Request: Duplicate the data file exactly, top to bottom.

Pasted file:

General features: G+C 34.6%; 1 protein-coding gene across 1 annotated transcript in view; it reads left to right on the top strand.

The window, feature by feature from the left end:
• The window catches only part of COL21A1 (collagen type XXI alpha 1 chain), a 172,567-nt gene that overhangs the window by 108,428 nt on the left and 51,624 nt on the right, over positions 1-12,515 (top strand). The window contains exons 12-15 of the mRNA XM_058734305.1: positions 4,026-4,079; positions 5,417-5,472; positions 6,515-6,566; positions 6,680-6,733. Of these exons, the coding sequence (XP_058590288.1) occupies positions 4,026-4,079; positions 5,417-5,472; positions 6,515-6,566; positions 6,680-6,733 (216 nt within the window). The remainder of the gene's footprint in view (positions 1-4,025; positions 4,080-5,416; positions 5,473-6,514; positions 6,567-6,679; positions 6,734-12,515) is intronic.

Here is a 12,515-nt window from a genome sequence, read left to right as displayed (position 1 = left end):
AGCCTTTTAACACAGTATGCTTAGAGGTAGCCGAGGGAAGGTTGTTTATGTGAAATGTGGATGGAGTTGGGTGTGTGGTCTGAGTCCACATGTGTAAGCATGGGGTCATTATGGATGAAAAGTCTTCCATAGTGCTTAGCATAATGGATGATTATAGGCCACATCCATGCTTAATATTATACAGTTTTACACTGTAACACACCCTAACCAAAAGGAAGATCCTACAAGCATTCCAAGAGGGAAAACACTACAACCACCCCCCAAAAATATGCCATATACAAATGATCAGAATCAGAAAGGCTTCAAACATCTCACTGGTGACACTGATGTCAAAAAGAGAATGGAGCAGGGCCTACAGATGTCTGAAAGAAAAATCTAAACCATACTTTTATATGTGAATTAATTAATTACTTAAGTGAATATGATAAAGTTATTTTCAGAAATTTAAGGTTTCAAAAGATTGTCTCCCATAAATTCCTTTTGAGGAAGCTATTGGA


General features: G+C 34.6%; 1 protein-coding gene across 1 annotated transcript in view; it reads left to right on the top strand.

The window, feature by feature from the left end:
• The window catches only part of COL21A1 (collagen type XXI alpha 1 chain), a 172,567-nt gene that overhangs the window by 108,428 nt on the left and 51,624 nt on the right, over positions 1-12,515 (top strand). The window contains exons 12-15 of the mRNA XM_058734305.1: positions 4,026-4,079; positions 5,417-5,472; positions 6,515-6,566; positions 6,680-6,733. Of these exons, the coding sequence (XP_058590288.1) occupies positions 4,026-4,079; positions 5,417-5,472; positions 6,515-6,566; positions 6,680-6,733 (216 nt within the window). The remainder of the gene's footprint in view (positions 1-4,025; positions 4,080-5,416; positions 5,473-6,514; positions 6,567-6,679; positions 6,734-12,515) is intronic.

Here is a 12,515-nt window from a genome sequence, read left to right as displayed (position 1 = left end):
AGCCTTTTAACACAGTATGCTTAGAGGTAGCCGAGGGAAGGTTGTTTATGTGAAATGTGGATGGAGTTGGGTGTGTGGTCTGAGTCCACATGTGTAAGCATGGGGTCATTATGGATGAAAAGTCTTCCATAGTGCTTAGCATAATGGATGATTATAGGCCACATCCATGCTTAATATTATACAGTTTTACACTGTAACACACCCTAACCAAAAGGAAGATCCTACAAGCATTCCAAGAGGGAAAACACTACAACCACCCCCCAAAAATATGCCATATACAAATGATCAGAATCAGAAAGGCTTCAAACATCTCACTGGTGACACTGATGTCAAAAAGAGAATGGAGCAGGGCCTACAGATGTCTGAAAGAAAAATCTAAACCATACTTTTATATGTGAATTAATTAATTACTTAAGTGAATATGATAAAGTTATTTTCAGAAATTTAAGGTTTCAAAAGATTGTCTCCCATAAATTCCTTTTGAGGAAGCTATTGGA